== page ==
“A well-prepared proposal by Serbia may be met with the approval and direct involvement of several European countries, because, among other things, they may be directly interested in their entities’ getting nationalized property back. For the non-Albanian population this process would be very important, especially the return of property to foreign entities, because that would be the fastest way to revitalize the almost completely destroyed companies. The return of previous owners would also be accompanied by an influx of foreign investment, which would lead to a rise in employment, even among the Albanian population, and in some cases it would be an incentive for the return of refugees,” reads the study.


The study pointed out that the return of nationalized property to the traditional churches and religious communities also had an important civilizational aspect, which significantly influenced the decisions of several countries which recognized Kosovo’s independence but voted against its admission to UNESCO.


“The property of the Serbian Orthodox Church would for the most part remain outside Serbia’s jurisdiction, completely unprotected from Albanian aspirations and the final appropriation of that property for private exploitation. It is precisely religious structures, which would remain in Kosovo territory, that are some of the biggest monuments of Serbian history and culture. On the other hand, before  nationalization the church was the biggest landowner in Kosovo and Metohija. That property, which has considerable commercial potential, ought to be returned to the Church, partly in its natural form and partly as compensation,” say the study authors.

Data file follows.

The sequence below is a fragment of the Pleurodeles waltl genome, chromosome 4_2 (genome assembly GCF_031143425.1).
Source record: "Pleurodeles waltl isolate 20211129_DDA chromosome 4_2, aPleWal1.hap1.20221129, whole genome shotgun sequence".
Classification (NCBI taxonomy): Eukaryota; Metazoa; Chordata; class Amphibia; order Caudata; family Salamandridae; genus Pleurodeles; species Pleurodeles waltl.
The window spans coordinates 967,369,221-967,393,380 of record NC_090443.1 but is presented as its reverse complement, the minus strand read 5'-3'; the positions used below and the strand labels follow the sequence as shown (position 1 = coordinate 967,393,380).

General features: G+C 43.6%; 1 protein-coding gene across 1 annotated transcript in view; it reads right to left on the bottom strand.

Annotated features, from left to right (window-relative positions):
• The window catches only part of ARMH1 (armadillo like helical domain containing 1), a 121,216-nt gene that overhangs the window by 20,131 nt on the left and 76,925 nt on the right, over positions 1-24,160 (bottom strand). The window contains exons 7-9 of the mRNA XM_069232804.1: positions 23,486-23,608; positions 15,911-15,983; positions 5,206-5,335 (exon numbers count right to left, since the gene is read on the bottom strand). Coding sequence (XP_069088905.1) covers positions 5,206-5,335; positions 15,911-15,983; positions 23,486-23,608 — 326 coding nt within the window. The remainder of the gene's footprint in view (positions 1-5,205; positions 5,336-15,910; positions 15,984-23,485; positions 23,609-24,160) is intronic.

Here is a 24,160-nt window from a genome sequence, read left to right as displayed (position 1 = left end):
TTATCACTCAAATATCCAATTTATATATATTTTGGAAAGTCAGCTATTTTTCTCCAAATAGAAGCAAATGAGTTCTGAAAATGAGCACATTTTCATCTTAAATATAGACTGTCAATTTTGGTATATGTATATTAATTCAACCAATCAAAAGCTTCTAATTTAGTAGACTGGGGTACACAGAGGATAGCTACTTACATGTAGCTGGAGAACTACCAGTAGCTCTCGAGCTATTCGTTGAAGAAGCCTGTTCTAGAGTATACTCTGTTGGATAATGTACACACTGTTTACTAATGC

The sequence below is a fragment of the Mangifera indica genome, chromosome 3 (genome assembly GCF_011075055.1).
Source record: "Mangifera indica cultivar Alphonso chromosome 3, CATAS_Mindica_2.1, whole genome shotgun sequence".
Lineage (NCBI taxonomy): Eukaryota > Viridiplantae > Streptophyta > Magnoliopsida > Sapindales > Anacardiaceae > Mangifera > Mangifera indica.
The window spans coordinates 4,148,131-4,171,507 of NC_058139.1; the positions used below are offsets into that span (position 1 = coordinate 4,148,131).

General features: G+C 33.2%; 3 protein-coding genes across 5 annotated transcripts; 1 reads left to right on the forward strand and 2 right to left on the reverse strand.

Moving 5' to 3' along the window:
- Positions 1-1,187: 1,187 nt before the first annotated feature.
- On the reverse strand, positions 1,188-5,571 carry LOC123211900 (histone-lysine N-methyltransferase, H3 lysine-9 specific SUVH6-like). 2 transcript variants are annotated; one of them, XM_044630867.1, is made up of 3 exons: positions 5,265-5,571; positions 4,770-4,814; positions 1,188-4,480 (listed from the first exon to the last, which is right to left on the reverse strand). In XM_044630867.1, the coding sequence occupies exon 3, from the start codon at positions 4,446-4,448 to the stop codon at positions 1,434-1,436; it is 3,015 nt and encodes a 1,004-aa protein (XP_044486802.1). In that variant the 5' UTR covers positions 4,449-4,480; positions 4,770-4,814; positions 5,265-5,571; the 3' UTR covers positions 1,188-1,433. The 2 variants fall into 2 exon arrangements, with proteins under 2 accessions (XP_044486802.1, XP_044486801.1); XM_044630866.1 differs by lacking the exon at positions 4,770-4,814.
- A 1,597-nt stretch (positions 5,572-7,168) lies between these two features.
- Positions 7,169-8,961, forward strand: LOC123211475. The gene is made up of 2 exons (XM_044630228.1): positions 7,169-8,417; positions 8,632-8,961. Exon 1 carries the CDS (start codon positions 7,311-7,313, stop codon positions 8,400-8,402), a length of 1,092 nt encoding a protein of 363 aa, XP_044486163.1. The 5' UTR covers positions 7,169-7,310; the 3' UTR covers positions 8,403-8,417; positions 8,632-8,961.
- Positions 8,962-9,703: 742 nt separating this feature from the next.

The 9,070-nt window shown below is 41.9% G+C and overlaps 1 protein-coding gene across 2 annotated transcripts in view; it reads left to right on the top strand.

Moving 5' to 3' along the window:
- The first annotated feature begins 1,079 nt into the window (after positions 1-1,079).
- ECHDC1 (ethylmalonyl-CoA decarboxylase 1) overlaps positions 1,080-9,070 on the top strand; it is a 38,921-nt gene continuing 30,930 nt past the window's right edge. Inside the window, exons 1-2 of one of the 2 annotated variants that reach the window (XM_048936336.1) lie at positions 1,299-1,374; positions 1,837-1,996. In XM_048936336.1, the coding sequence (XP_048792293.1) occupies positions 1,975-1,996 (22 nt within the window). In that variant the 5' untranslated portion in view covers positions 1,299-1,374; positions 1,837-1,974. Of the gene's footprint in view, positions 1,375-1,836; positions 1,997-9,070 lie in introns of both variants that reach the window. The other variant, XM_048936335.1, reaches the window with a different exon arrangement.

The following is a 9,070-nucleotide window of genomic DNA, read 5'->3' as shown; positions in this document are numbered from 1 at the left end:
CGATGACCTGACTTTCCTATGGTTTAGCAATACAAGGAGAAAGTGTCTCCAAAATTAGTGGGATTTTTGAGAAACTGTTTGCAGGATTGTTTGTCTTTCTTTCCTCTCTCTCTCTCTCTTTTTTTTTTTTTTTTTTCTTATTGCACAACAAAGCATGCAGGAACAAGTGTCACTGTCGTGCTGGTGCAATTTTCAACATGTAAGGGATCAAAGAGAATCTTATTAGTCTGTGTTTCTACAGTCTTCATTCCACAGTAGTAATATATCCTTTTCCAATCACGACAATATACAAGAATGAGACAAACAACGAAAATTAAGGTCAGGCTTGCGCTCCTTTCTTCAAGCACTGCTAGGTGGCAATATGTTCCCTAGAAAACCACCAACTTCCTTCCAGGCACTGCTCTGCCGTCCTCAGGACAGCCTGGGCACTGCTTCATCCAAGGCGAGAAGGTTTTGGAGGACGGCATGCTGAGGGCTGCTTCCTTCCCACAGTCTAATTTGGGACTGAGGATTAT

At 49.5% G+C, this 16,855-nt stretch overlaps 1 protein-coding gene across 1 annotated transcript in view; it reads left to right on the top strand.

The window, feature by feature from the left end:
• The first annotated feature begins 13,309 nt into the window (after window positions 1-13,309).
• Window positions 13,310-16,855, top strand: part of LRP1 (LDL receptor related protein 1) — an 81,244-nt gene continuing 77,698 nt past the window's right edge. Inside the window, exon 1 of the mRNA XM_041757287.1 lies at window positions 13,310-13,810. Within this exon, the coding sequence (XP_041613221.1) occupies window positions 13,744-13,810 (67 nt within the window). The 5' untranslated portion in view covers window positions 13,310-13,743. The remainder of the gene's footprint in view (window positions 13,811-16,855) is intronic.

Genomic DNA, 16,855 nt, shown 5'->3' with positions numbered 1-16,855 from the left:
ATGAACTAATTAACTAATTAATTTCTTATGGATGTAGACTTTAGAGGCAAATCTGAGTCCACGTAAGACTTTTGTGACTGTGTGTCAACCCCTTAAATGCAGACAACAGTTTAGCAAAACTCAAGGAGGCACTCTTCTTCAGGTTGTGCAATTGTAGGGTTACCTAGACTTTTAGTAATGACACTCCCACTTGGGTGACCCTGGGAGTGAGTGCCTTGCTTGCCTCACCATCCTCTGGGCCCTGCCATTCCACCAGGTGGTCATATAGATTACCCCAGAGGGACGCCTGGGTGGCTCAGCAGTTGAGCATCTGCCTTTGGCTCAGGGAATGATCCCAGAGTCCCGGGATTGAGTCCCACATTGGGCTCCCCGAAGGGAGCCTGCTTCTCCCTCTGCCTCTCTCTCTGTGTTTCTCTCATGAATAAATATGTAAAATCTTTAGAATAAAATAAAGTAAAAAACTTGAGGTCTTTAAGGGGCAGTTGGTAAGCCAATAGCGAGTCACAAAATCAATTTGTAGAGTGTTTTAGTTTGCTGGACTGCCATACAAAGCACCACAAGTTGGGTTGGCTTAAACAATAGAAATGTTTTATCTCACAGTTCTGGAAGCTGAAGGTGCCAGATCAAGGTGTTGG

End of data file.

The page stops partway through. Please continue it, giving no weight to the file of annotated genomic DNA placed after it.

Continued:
According to their proposal, prior to raising the question of returning church property, which would be used solely for commercial purposes, the state would have to reach a binding agreement with the Serbian Orhodox Church on the manner of use of said property, for the sake of securing living and working conditions for the non-Albanian population within the parishes. One of the ways to use the property could be the creation of agricultural co-ops to which the Serbian Orthodox Church would add its agricultural land, while the nearby population would bring the necessary machines and manpower. The procurement of machines would be the subject of state aid through crediting and partial subsidizing of those co-op projects. Co-ops could also be formed in the areas of the forestry and lumber industry. Moreover, after reconstruction, some church real estate could serve for the creation of a chain of local health and rehabilitation centers.